UNL engineer: Stormwater management projects worked

Heavy rains in early June caused water in Salt Creek to rise to near flood stage for a second time this spring.
Heavy rains in early June caused water in Salt Creek to rise to near flood stage for a second time this spring.

During a record-breaking two months of rainfall this spring, much of Nebraska kept its eyes on the sky and its ears open for weather alerts about flooding.

While John Stansbury wasn't out chasing storms or watching radar, the University of Nebraska-Lincoln associate professor of civil engineering was paying close attention nonetheless.

"I'm more interested in the big picture and how it's going to affect our water resources than I am in any one big storm," said Stansbury, whose research includes best-management practices for stormwater management.

In the days after a May 7 storm dumped up to 11 inches of rain on parts of southeast Nebraska, many towns and cities felt the effects, including flooding in DeWitt, Fairbury and McCool Junction. The Antelope Valley project in Lincoln saw water levels in the Salt, Oak and Antelope creeks nearly spill over their banks and communities to the north and east, along the path Salt Creek takes as it flows toward the Platte River, saw some flooding.

While driving through Ashland in the days after the big storm, Stansbury couldn’t help but take a detour to see how Salt Creek and the Platte River held up. His interest, he said is in the larger meaning: Are the climate patterns changing? What effect could that have on our water resources availability? Will we have more water or less water? Will we have more floods or bigger floods we have to engineer around?

For the most part, Stansbury said, the engineering projects across the eastern Nebraska fared well, despite being overwhelmed in places by rainfall and residual runoff.

"It's really hard to take these isolated events and say too much about them because there have always been floods in these basins," Stansbury said. "We've certainly had 11-inch storms before. You want to think there’s something special about these, but it takes a lot of data collected over decades and centuries to make that determination."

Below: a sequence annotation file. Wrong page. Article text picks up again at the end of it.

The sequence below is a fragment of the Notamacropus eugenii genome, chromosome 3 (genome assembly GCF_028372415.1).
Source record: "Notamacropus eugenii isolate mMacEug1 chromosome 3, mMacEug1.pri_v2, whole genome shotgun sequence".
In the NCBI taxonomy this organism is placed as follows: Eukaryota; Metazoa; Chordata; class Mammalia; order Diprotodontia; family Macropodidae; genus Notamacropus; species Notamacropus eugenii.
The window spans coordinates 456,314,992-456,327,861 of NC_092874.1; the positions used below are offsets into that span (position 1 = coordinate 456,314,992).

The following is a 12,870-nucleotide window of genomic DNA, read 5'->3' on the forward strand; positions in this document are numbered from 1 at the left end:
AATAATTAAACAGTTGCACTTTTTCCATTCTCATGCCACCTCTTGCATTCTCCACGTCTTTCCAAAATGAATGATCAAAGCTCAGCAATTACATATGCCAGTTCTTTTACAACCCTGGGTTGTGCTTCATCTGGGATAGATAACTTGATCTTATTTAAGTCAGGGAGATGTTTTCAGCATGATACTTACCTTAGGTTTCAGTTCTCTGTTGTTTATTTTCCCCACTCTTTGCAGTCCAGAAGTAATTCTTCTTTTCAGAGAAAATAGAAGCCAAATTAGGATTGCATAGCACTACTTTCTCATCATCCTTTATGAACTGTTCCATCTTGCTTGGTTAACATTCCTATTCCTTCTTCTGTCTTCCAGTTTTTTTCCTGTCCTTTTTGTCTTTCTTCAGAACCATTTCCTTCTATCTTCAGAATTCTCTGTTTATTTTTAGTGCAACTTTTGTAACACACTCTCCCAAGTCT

Civil engineers often look at projects in terms of preparing for the "100-year flood or 100-year storm," Stansbury said. The relative paucity of data, he said, makes it difficult to know just what that means.

Across the United States, it is only in recent decades that engineers have been able to make those historical analyses with great certainty. That is because weather statistics have only been kept for a little more than the last 100 years. In Lincoln, for example, a University of Nebraska database shows temperature and precipitation records that date to the 1880s.

"When you're talking about recent, though, you're talking about a decade or a couple of decades. It's hard to know if the data you're collecting is representative of what it's going to be like or if it's just a blip in the historical record," Stansbury said. "In another 100 years, we'll be able to look back and say that what was going on in 2015 was the start of things that changed or if that just happened to be a wetter-than-normal year in a certain part of Nebraska."

In the meantime, Stansbury said, engineers have plenty of options available to help cities control flooding and diminish the potential for damage to property -- flood-control reservoirs and levees, for example. But none of them is fail-safe, as recent months of rain and the storms of 2011 showed with the flooding along the Missouri River in Nebraska, Iowa and Missouri.

"The tricky thing about those kinds of controls is they have a designed return period that they protect for," Stansbury said. "We typically design levees, although there's no such thing as typical, to protect for the 100-year flood. On average, that means that 99 years out of 100 years your town shouldn't get flooded.

"People forget that that it also means that on average one year out of 100 you will get flooded. Some get upset and say that the flood protection didn't work, when in reality it probably did work just as it was designed."

— Karl Vogel, Engineering